It is the hull of the vessel which is alleged to have been unseaworthy. To constitute seaworthiness of the hull of a vessel in respect to cargo, the hull must be so tight, stanch, and strong, as to be competent to resist all ordinary action of the sea, and to prosecute and complete the voyage without damage to the cargo under deck.
If a vessel, during the voyage, has leaked so much as to injure the cargo, or render a jettison of it necessary, one mode of testing seaworthiness is, to ascertain what defects, occasioning leakage, were found in the vessel at the end of the voyage; and then to inquire which of those defects are attributable to perils of the seas, encountered during the voyage, and which, if any, existed when it was begun; and, if any of the latter be found, the remaining inquiry is, whether they were such as to render the vessel incompetent to resist the ordinary attacks of the sea, in the course of the particular voyage, without damage or loss of cargo.
This vessel, on her arrival at New Orleans, was taken into dock, and examined. She was found to be a new vessel, and that she had been strained. A but, about midships, at or near the third or fourth streak, was started. The hood-ends forward were also strained, and, on trial, it was found they would take about a thread of oakum.
Two worm-holes were also found in her bow, about three-eighths of an inch in diameter-one about three streaks from the keel, the other a little higher up. As the vessel was new, there seems to be no doubt these holes were in the plank when put on the vessel, but from some cause remained undiscovered.
The vessel sailed from Wilmington on the afternoon of the 21st of December, 1852. The wind being northeast and strong, the vessel came to anchor at Reedy Island, and on the 22d proceeded to sea. The master, being a part-owner and claimant, has not been examined. The first officer appears to have died before the proofs were taken in the Circuit Court. No account is given of the second officer or the crew, except one seaman, who, together with two passengers, have been examined on the part of the claimants, to prove the occurrences of the voyage. It would have been more satisfactory to have had the evidence of one or more officers of the vessel, and especially of the mate, with his log-book. Still, these three witnesses do satisfactorily show, that on the night of the 23d of December, the brig encountered a strong gale and heavy seas, causing her to labor and strain badly. This weather continued, and the sea became more heavy, up to the night of the 27th. Until about 8 o'clock that night, it was not known the vessel was leaking; but, on sounding the pumps at that time, it was found that the vessel had two feet of water in the hold. The pumps were manned and kept going, but the leak increased two feet in about two hours. The jettison was then made, and the vessel so far relieved that the pumps could control the leak, and the vessel, with the residue of the cargo, arrived at New Orleans.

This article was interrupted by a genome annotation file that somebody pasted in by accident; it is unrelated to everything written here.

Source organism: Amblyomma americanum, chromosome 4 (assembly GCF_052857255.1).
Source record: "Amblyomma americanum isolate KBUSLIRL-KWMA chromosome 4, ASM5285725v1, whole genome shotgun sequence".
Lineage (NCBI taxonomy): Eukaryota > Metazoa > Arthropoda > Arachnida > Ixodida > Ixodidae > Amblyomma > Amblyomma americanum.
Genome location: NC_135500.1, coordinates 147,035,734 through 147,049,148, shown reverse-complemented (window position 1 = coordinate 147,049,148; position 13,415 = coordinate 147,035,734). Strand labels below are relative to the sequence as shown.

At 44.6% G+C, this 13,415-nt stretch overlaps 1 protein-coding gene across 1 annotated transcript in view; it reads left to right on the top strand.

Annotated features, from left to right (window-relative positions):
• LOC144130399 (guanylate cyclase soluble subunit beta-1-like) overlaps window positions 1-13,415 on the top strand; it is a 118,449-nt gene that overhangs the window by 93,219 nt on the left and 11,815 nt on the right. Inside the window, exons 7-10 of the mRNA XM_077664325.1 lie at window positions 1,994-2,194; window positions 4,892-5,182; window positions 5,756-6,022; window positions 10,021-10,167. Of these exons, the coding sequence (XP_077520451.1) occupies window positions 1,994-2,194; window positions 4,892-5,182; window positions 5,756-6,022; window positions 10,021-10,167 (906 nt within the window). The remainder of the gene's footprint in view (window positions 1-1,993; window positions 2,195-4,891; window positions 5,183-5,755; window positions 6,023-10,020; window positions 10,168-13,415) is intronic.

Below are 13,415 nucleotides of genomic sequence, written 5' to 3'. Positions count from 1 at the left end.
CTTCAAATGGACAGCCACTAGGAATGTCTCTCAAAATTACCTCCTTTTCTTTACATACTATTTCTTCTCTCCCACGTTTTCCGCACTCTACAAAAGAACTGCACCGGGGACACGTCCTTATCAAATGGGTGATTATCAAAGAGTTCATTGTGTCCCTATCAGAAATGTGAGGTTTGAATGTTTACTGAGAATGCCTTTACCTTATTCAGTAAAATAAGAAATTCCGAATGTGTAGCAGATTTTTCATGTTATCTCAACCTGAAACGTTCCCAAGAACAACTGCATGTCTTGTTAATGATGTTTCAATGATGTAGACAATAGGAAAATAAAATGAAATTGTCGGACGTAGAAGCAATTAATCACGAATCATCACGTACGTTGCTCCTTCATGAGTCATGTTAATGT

It is manifest that the vessel encountered extraordinary action of the sea; and, as the vessel appears to have been new, and generally stanch and well fastened, the defects found at New Orleans, except the worm-holes, are fairly attributable to this cause. The starting of a but, and the opening of the hood-ends of a new vessel of ordinary strength, indicate a very uncommon degree of strain; and such defects would alone account for the amount of leakage of a vessel heavily laden, and exposed to such a sea as is described.